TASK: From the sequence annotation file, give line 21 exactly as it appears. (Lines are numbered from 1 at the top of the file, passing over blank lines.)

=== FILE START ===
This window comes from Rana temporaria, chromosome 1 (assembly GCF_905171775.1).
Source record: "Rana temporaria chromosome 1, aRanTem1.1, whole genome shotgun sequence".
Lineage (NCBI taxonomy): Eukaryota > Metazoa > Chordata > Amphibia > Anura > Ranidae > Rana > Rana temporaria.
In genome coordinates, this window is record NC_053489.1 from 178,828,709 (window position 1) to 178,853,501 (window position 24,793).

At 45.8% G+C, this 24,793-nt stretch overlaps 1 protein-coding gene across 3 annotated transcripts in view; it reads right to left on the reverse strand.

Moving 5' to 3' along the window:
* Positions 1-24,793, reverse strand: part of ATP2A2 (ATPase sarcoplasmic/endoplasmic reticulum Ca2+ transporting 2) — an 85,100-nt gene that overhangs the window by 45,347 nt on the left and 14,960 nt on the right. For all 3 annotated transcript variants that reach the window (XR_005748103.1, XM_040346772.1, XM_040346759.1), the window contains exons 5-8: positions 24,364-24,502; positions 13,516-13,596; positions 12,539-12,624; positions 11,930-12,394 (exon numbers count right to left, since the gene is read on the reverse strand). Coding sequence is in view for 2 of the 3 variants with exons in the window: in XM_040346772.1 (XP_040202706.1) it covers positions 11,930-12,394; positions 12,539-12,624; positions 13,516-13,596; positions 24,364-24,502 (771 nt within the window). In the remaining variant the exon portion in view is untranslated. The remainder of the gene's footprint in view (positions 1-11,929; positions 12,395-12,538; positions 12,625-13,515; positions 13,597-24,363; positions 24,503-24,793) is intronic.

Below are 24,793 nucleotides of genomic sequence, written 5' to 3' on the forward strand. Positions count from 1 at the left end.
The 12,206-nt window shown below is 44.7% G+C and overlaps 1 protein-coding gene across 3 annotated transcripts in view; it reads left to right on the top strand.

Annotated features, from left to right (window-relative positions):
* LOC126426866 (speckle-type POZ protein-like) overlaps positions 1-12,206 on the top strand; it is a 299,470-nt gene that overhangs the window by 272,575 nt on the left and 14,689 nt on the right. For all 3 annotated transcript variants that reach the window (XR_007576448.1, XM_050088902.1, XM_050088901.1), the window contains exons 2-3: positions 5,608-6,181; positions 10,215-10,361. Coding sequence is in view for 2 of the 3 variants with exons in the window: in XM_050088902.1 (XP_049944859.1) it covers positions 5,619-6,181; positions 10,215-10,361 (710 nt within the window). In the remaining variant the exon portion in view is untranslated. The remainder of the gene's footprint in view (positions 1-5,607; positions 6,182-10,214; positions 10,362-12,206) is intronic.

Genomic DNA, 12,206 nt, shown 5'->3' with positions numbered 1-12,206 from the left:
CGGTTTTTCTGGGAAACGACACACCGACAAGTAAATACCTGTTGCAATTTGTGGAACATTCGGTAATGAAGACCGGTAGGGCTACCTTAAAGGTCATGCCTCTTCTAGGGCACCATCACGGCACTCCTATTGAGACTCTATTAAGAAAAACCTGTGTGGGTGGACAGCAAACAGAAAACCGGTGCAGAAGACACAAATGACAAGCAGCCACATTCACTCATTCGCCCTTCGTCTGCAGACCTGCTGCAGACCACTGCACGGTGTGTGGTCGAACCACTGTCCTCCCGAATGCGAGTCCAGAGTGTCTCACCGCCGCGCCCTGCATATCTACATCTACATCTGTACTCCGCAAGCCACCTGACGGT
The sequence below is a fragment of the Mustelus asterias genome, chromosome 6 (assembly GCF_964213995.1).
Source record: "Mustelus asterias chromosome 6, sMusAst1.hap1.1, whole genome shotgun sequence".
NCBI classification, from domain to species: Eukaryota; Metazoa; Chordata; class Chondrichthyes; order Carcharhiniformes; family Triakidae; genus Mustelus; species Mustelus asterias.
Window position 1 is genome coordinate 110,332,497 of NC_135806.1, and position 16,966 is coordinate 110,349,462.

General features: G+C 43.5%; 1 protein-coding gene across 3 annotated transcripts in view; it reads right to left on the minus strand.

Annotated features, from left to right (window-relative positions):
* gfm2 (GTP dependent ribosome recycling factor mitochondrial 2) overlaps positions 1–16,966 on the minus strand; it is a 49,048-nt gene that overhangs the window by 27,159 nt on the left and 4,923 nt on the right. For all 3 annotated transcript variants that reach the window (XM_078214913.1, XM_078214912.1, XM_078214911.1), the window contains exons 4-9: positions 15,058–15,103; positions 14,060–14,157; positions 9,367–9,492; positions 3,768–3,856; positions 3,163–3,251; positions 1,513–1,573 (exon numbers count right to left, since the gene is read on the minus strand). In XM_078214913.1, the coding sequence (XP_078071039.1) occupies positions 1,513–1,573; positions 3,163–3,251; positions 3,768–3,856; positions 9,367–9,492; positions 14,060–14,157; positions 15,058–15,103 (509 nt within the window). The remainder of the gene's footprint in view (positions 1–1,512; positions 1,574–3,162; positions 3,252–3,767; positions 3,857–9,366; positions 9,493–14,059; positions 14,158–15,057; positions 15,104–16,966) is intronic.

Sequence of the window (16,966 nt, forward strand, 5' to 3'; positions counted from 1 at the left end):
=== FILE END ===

Sequence of the window (16,966 nt, forward strand, 5' to 3'; positions counted from 1 at the left end):